29 HeuristicsHeuristic (/hjʉˈrɪstɨk/; Greek: "Εὑρίσκω", "find" or "discover") refers to experience-based techniques for problem solving, learning, and discovery that find a solution, which is not guaranteed to be optimal, but good enough for a given set of goals. (Wikipedia)Trial and Error
30 Polya – How to solve itIf you are having difficulty understanding a problem, try drawing a picture.If you can't find a solution, try assuming that you have a solution and seeing what you can derive from that ("working backward").If the problem is abstract, try examining a concrete example.Try solving a more general problem first (the "inventor's paradox": the more ambitious plan may have more chances of success).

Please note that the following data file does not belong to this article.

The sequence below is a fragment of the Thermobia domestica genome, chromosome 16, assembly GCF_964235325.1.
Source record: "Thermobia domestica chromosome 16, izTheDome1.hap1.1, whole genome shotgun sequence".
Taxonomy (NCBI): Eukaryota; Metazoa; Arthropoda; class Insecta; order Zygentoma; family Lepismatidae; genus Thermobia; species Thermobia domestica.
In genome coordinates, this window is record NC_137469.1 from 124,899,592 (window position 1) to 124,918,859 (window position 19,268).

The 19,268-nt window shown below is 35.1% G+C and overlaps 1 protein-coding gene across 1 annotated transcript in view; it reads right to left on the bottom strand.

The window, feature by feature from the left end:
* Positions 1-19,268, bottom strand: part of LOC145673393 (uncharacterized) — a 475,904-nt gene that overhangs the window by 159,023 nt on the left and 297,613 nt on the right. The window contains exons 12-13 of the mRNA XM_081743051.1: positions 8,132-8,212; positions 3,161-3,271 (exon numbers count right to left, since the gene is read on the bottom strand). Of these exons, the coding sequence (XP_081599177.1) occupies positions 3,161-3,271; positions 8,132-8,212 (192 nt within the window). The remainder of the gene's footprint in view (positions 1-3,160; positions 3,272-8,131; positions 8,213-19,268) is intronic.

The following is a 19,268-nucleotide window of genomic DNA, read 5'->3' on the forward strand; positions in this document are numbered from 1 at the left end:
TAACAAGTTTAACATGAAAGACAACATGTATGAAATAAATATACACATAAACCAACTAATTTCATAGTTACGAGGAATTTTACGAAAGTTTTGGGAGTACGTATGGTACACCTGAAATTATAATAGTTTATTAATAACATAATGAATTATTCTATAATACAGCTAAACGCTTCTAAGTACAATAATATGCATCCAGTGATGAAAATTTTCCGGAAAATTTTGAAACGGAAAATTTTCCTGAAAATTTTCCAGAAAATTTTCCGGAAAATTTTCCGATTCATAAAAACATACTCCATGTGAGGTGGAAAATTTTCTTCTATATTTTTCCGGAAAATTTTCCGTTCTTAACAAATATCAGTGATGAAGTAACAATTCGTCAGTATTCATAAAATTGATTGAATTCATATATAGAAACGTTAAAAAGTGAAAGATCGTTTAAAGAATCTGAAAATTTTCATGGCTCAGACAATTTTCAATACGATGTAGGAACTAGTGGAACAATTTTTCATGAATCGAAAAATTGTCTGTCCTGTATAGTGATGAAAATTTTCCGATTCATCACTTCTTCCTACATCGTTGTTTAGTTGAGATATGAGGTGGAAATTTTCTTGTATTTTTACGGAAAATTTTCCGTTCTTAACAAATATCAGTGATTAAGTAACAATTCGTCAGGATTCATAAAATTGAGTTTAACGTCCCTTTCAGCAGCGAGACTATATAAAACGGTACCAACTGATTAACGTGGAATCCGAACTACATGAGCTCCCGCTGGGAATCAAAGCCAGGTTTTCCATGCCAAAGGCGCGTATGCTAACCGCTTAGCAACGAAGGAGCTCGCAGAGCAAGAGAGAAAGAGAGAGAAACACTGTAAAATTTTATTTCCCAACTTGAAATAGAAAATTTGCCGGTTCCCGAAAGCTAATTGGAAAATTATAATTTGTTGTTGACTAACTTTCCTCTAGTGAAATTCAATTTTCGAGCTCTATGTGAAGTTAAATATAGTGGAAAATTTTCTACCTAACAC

31 Admissible heuristics E.g., for the 8-puzzle:h1(n) = number of misplaced tilesh2(n) = total Manhattan distance(i.e., no. of squares from desired location of each tile)h1(S) = ?h2(S) = ?
33 Admissible heuristics E.g., for the 8-puzzle:h1(n) = number of misplaced tilesh2(n) = total Manhattan distance(i.e., no. of squares from desired location of each tile)h1(S) = ? 8h2(S) = ? = 18
34 DominanceIf h2(n) ≥ h1(n) for all n (both admissible) then h2 dominates h1h2 is better for searchTypical search costs (average number of nodes expanded):d=12 IDS = 3,644,035 nodes A*(h1) = 227 nodes A*(h2) = 73 nodesd=24 IDS = too many nodes A*(h1) = 39,135 nodes A*(h2) = 1,641 nodes